• Standard light with controllable dimmer: You need a dimmer that can be remotely controlled
      • Philips Hue White Wireless bulbs : if you have a lot of money to spend
    • LED string
      • Inefficient...
    Read more »

  • Inspirational clocks

    Christoph Tack05/10/2018 at 20:30 0 comments

    O-Led Morphing clock

    Nice animations

    link

    Harifun's Morphing Digital Clock

    Nice animation, (too) big LED array, too bright, blue color will keep you awake

    Harifun's Morphing Digital Clock

    Craig Bonsignore's Open Clock Project

    Nice clock, but without a manual, you can't properly operate it.  Sometimes digits are green and sometimes red.

    Craig Bonsignore's Open Clock Project, also on Hackaday.io

    Xronos Clock

    Xronos Clock
    The idea of the arcade buttons is good, but the menu navigation is quite unusual.  The black button cycles through the menu items of the top hierarchy level.  The red button is used to go from top hierarchy to the level second level.  Then it cycles through the menu items of that second level.  The white button finally is used to change user settings.  As there are only three buttons, you can only cycle in one direction through the items.  For setting the year or the minutes of the hour, that's quite annoying.  A fourth button would have made menu navigation a lot more intuitive: up, down, select & back.

    See how long it takes and how many key presses are needed to set it all up?

    Nice housing

    Matrix Clock

    Nice animations

    Matrix Clock (technical data can be downloaded here)

    DOTKLOK

    Nice animations

    DOTKLOK

    Alpha Clock Five

    • Simple housing
    • Expensive LED display.
    • Acrylic housing (laser cut)

    Alpha Clock Five

    3-Way Display Alarm with 2.2" TFT

    • Has a brightness setting for day, night and allows setting brightness level for day/night transition.
    • It's personal taste, but :
      • I dislike the use of a different color for each digit.
      • Why design & 3D-print a RECTANGULAR housing?  Choose a COTS-housing, design your electronics to fit that housing, make cutouts in the housing where needed.

  • Time sync

    Christoph Tack03/18/2018 at 12:58 0 comments

    There are five options for setting time:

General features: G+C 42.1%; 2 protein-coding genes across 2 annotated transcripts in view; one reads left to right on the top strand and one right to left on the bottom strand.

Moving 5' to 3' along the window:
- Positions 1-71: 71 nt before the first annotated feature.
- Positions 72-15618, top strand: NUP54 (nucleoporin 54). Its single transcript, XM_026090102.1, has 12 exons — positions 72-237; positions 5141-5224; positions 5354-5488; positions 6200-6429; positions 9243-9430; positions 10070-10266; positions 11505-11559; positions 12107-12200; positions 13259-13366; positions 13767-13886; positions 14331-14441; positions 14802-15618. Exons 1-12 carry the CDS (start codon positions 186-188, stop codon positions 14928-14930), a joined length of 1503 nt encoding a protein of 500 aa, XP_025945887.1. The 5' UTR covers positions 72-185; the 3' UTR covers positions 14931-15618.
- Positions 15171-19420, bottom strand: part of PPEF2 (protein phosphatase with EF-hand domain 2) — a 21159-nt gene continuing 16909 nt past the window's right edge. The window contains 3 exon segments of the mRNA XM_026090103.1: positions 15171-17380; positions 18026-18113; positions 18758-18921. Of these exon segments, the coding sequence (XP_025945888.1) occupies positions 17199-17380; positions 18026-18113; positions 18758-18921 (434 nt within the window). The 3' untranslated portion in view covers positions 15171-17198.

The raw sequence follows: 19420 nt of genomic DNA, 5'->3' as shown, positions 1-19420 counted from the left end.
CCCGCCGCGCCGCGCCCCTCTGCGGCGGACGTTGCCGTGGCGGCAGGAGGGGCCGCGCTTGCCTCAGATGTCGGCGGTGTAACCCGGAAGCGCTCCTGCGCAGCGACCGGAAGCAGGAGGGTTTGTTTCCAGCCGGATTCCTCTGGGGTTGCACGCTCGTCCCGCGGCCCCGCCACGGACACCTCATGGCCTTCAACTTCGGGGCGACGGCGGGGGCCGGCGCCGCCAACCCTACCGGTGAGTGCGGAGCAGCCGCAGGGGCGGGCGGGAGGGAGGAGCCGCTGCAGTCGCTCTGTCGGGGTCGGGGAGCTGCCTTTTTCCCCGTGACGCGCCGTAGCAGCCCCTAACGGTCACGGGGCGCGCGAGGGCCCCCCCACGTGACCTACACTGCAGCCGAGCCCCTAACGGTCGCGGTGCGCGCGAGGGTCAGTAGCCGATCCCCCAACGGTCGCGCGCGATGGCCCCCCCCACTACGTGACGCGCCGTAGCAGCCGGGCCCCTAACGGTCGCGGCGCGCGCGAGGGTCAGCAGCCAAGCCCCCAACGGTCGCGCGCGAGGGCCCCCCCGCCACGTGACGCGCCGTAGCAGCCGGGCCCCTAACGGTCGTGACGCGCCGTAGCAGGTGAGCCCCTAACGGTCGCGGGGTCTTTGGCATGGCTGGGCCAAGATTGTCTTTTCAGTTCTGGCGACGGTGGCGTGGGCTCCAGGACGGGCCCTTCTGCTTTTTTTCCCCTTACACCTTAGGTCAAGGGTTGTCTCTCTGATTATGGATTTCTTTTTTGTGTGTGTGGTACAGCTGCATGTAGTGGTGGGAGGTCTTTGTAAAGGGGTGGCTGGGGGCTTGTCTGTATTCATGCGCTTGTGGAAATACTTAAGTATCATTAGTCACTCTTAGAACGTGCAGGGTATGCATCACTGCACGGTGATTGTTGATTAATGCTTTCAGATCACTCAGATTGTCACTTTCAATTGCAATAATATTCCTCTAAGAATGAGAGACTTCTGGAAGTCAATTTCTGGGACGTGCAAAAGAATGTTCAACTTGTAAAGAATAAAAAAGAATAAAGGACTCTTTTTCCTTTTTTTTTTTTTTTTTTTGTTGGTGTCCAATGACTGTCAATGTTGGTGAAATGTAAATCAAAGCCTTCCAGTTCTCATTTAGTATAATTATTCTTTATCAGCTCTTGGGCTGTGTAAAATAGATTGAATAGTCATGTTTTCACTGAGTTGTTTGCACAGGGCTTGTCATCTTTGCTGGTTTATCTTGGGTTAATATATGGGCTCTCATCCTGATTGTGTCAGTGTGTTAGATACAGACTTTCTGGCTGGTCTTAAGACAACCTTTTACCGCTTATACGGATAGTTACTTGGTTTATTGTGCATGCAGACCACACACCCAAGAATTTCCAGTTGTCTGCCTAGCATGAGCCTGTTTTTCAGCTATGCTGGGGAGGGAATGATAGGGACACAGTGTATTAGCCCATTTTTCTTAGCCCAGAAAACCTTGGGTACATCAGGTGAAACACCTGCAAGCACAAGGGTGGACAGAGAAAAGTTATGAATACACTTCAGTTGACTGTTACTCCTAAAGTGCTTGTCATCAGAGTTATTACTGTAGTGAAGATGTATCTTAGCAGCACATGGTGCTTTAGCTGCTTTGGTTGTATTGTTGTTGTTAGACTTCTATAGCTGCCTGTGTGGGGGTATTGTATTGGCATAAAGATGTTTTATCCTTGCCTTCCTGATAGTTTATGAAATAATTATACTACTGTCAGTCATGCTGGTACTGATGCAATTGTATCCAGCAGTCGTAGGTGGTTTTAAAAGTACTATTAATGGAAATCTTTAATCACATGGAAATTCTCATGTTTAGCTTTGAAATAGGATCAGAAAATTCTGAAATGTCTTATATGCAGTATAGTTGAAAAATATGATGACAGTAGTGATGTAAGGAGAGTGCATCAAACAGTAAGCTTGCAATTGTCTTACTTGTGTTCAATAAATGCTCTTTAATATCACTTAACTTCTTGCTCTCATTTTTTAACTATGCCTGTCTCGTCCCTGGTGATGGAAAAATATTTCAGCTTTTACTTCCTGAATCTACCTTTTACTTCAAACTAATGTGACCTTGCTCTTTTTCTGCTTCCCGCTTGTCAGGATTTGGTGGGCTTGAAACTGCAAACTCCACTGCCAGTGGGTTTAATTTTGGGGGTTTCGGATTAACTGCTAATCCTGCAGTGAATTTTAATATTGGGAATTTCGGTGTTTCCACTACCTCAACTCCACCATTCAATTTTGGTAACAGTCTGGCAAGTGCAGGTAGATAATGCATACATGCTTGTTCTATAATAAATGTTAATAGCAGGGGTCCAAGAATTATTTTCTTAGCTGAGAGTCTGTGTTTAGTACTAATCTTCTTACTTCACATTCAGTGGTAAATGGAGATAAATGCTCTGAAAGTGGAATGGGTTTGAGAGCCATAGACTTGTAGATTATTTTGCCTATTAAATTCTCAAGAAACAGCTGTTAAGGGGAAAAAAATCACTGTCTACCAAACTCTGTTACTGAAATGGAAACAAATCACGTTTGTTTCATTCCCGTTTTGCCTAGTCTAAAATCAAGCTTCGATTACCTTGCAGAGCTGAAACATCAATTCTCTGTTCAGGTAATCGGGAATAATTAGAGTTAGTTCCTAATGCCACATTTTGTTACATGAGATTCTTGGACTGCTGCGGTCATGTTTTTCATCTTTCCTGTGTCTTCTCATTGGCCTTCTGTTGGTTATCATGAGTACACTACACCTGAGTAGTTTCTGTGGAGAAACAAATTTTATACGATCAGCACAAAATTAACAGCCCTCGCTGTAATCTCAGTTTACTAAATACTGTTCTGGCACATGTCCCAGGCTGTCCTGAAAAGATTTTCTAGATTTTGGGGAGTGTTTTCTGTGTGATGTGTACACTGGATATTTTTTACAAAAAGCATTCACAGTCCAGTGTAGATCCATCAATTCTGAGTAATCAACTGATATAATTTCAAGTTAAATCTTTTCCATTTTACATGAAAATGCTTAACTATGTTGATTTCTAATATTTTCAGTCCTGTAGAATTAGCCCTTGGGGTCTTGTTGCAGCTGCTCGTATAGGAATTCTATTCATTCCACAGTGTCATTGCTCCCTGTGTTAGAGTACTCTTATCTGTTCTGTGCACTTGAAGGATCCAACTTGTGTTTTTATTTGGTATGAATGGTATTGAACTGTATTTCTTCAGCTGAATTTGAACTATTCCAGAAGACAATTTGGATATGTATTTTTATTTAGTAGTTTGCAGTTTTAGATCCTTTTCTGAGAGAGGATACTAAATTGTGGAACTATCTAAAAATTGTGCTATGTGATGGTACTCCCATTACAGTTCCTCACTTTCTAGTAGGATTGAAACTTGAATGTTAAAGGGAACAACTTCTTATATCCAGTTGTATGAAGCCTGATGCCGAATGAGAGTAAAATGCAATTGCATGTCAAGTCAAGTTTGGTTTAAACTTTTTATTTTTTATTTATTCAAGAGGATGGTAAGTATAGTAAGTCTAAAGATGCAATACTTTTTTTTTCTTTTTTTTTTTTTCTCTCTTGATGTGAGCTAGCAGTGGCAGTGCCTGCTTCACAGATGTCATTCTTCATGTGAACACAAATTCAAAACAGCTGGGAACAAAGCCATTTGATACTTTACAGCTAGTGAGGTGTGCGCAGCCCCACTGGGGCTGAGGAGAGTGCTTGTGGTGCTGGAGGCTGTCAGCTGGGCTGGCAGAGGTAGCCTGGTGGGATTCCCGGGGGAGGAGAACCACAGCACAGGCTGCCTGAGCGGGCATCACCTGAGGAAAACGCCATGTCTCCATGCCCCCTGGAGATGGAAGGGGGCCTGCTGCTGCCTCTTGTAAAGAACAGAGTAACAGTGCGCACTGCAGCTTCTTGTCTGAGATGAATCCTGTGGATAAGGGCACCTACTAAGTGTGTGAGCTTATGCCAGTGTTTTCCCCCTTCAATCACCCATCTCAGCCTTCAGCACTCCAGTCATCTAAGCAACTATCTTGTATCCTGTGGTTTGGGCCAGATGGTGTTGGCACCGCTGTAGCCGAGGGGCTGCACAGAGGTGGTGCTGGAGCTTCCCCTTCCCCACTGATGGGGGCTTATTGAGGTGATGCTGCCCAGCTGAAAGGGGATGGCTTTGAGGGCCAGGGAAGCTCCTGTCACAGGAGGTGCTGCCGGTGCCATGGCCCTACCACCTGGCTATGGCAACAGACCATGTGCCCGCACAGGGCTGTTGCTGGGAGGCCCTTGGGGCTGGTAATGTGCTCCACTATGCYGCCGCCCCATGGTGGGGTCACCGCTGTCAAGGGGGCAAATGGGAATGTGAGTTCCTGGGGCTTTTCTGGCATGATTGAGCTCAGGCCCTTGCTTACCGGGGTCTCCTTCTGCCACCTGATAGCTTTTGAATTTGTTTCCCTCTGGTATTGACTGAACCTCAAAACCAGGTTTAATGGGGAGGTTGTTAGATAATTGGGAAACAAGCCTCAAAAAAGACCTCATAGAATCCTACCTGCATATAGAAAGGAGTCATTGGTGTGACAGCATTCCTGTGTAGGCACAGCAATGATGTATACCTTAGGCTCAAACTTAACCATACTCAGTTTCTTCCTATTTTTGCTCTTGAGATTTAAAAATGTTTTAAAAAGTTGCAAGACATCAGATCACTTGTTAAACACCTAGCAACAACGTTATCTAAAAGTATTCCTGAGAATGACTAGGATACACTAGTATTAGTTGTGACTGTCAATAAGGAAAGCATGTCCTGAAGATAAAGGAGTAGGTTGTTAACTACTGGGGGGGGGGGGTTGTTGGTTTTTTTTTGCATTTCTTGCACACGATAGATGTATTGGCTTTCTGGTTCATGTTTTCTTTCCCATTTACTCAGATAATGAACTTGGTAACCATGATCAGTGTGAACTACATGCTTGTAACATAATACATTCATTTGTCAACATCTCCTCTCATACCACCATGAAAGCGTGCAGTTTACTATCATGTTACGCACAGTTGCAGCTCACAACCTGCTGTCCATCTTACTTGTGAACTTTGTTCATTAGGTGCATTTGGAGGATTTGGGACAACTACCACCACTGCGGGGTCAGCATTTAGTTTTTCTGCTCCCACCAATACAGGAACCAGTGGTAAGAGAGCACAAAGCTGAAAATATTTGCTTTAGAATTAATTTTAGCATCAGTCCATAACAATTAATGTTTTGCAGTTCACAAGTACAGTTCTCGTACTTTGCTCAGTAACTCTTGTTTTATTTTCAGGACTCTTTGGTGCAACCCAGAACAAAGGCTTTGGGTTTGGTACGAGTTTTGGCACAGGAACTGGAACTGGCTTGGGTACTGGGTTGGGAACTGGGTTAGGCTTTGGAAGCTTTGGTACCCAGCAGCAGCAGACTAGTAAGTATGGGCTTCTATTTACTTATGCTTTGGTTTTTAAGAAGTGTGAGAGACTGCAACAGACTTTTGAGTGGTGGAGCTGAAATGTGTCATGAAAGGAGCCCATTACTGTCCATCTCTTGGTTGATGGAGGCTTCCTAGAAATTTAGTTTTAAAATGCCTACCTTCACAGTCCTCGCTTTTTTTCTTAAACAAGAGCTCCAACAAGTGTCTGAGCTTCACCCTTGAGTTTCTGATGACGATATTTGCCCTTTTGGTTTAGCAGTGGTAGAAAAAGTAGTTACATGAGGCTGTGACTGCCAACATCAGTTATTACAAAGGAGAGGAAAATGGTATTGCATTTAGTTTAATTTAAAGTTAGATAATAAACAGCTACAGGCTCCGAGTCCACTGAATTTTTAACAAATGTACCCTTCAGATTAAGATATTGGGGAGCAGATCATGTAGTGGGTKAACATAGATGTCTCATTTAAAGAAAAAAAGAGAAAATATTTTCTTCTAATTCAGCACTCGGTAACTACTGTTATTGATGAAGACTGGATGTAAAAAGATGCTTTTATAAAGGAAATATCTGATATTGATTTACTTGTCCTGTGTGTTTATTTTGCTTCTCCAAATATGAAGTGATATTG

• Long wave time signal
      • DCF (EU), MSF (UK), WWVB (US)
      • cheap modules only have a few 100km range.
      • more future proof than RDS.
      • signal easily disturbed by electronics in the vicinity (laptop, SMPS, ...) .
    • RDS 
      • no user interaction required
      • indoor use possible
      • EOL in Western Europe
      • Timestamp
        only sent once a minute.  When the reception quality is bad, you might have to wait some minutes to get the correct time.
    • NTP : requires user to type WPA-key in the alarm clock
    • GPS : needs a visible sky
    • GSM : needs a registered SIMCard
    • Manual : annoying
    • Preprogramming time at the production facility : Emerson's patented SmartSet "technology".  The user still has to set the time zone offset.

    Long wave time signal

    Commercially available DCF77 modules

    An evaluation of these DCF77 modules has been done by [Udo Klein] and can be found here.

    Signal quality tests with HKW antenna & receiver

    I hooked up the antenna to the receiver.  The receiver was powered by a Protrinket3V, which in turn was powered by a TTL-232R-3V3-WE.  The DCF output was monitored using a Smartscope.

    At first, there was no useful signal.  I pulled out all the mains plugs to find the culprit.  I found three of them:

    • USBwire lead of the TTL-232R-3V3-WE
    • Asus charger for Asus X550L laptop (only when DC-jack is plugged into the laptop)
    • Power adapter for Fantasia Xaro Desk light (EAN 5414358095390).

    Moving the antenna closer to the window, away from these noise sources solves the problem.

    I also discovered that signal quality can vary strongly during the day.  During programming the signal went very bad.  After a few minutes it turned all of a sudden to a good signal again.  Nothing in my house was switched on or off during that instant.

    The DCF77 Analyzer/Clock v2.also uses an external antenna and receiver.  I also get the best results when the antenna and receiver are on one breadboard and the rest of the electronics are on another breadboard.  There needs to be at least 30cm space between them.  The antenna should also be kept at least 30cm away from the laptop.

    Decoding time

    Visual indicaton

    The problem I quickly encountered is bad signal quality from the module.  Rotating the antenna helps, but you can't ask from users to do this for you.  A solution could be to add a monostable multivibrator to the DCF output that triggers on falling edges.  It could have a 500ms timeout.  If you connect an LED to it, there would be a visual indication of signal quality.  The user should see the LED flashing at a 1Hz rate.  If the LED stays on or off then signal quality is bad.

    Screenshot of DCF signal
    Thijs Elenbaas] uses edge triggering.  In the presence of noise, this is not a good idea.  In the image above you can see why.  There are only three signal pulses (2 times 200ms, 1 time 100ms).  All the other pulses are noise.  I let this library run for 8 minutes without success.

    [Udo Klein] put quite a lot of effort in providing an alternative in his Blinkenlight project.  Unfortunately this project only works for AVR architectures.  I forked the library and added support for the Bluepill.  The other big drawback is that it takes at least 5 minutes to sink.  With a bad signal, this can increase up to 30mins.  The library of [Udo Klein] also requires you to synchronize your clock to the DCF77.  If you don't...

    Read more »